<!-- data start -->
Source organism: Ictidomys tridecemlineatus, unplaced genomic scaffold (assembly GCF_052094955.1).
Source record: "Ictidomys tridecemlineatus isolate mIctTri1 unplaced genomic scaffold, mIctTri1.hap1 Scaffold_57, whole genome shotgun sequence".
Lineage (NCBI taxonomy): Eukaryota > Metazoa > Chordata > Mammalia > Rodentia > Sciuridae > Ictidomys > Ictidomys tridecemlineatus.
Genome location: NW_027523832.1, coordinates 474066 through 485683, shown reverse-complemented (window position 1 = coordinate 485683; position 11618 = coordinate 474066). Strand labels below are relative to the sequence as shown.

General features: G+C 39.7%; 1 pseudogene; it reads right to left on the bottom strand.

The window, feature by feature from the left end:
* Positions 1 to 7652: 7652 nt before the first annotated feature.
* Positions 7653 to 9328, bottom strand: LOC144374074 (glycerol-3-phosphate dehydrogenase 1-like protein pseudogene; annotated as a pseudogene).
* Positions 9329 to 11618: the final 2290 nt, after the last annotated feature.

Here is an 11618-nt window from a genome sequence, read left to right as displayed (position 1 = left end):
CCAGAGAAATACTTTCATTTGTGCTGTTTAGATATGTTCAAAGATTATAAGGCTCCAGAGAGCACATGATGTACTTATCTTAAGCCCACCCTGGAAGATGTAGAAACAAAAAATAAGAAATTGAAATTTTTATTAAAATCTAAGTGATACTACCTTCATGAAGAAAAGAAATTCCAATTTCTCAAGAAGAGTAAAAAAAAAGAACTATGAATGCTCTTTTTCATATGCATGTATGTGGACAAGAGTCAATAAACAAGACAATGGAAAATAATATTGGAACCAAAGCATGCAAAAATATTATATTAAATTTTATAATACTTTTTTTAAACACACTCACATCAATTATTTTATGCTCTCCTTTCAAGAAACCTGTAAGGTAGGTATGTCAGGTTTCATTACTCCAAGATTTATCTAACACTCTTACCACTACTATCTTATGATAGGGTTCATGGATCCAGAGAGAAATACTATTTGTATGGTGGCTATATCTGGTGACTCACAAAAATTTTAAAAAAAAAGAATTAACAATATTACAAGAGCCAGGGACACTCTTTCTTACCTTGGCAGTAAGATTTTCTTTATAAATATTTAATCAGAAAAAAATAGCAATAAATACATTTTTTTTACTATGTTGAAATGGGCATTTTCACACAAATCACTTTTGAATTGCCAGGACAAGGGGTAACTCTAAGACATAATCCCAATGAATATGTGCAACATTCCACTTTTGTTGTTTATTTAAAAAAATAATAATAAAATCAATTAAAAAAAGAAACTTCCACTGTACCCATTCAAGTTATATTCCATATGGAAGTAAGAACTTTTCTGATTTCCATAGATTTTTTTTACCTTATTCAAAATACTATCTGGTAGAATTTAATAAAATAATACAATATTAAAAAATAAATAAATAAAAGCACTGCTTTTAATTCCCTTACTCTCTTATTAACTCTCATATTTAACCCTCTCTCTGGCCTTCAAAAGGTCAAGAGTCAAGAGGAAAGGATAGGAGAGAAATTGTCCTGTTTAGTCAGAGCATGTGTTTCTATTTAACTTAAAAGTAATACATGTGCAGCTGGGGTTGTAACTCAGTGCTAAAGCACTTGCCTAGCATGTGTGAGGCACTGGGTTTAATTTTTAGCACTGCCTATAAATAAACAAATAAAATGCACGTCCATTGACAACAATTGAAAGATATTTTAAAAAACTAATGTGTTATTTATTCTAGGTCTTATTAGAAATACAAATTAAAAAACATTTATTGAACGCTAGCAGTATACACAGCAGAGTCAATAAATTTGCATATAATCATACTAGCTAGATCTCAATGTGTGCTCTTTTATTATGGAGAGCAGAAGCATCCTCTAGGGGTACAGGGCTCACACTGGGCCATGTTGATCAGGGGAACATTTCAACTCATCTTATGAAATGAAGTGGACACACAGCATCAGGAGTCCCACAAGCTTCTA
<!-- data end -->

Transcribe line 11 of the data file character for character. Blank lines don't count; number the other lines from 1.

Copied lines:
CCAGAGAAATACTTTCATTTGTGCTGTTTAGATATGTTCAAAGATTATAAGGCTCCAGAGAGCACATGATGTACTTATCTTAAGCCCACCCTGGAAGATGTAGAAACAAAAAATAAGAAATTGAAATTTTTATTAAAATCTAAGTGATACTACCTTCATGAAGAAAAGAAATTCCAATTTCTCAAGAAGAGTAAAAAAAAAGAACTATGAATGCTCTTTTTCATATGCATGTATGTGGACAAGAGTCAATAAACAAGACAATGGAAAATAATATTGGAACCAAAGCATGCAAAAATATTATATTAAATTTTATAATACTTTTTTTAAACACACTCACATCAATTATTTTATGCTCTCCTTTCAAGAAACCTGTAAGGTAGGTATGTCAGGTTTCATTACTCCAAGATTTATCTAACACTCTTACCACTACTATCTTATGATAGGGTTCATGGATCCAGAGAGAAATACTATTTGTATGGTGGCTATATCTGGTGACTCACAAAAATTTTAAAAAAAAAGAATTAACAATATTACAAGAGCCAGGGACACTCTTTCTTACCTTGGCAGTAAGATTTTCTTTATAAATATTTAATCAGAAAAAAATAGCAATAAATACATTTTTTTTACTATGTTGAAATGGGCATTTTCACACAAATCACTTTTGAATTGCCAGGACAAGGGGTAACTCTAAGACATAATCCCAATGAATATGTGCAACATTCCACTTTTGTTGTTTATTTAAAAAAATAATAATAAAATCAATTAAAAAAAGAAACTTCCACTGTACCCATTCAAGTTATATTCCATATGGAAGTAAGAACTTTTCTGATTTCCATAGATTTTTTTTACCTTATTCAAAATACTATCTGGTAGAATTTAATAAAATAATACAATATTAAAAAATAAATAAATAAAAGCACTGCTTTTAATTCCCTTACTCTCTTATTAACTCTCATATTTAACCCTCTCTCTGGCCTTCAAAAGGTCAAGAGTCAAGAGGAAAGGATAGGAGAGAAATTGTCCTGTTTAGTCAGAGCATGTGTTTCTATTTAACTTAAAAGTAATACATGTGCAGCTGGGGTTGTAACTCAGTGCTAAAGCACTTGCCTAGCATGTGTGAGGCACTGGGTTTAATTTTTAGCACTGCCTATAAATAAACAAATAAAATGCACGTCCATTGACAACAATTGAAAGATATTTTAAAAAACTAATGTGTTATTTATTCTAGGTCTTATTAGAAATACAAATTAAAAAACATTTATTGAACGCTAGCAGTATACACAGCAGAGTCAATAAATTTGCATATAATCATACTAGCTAGATCTCAATGTGTGCTCTTTTATTATGGAGAGCAGAAGCATCCTCTAGGGGTACAGGGCTCACACTGGGCCATGTTGATCAGGGGAACATTTCAACTCATCTTATGAAATGAAGTGGACACACAGCATCAGGAGTCCCACAAGCTTCTA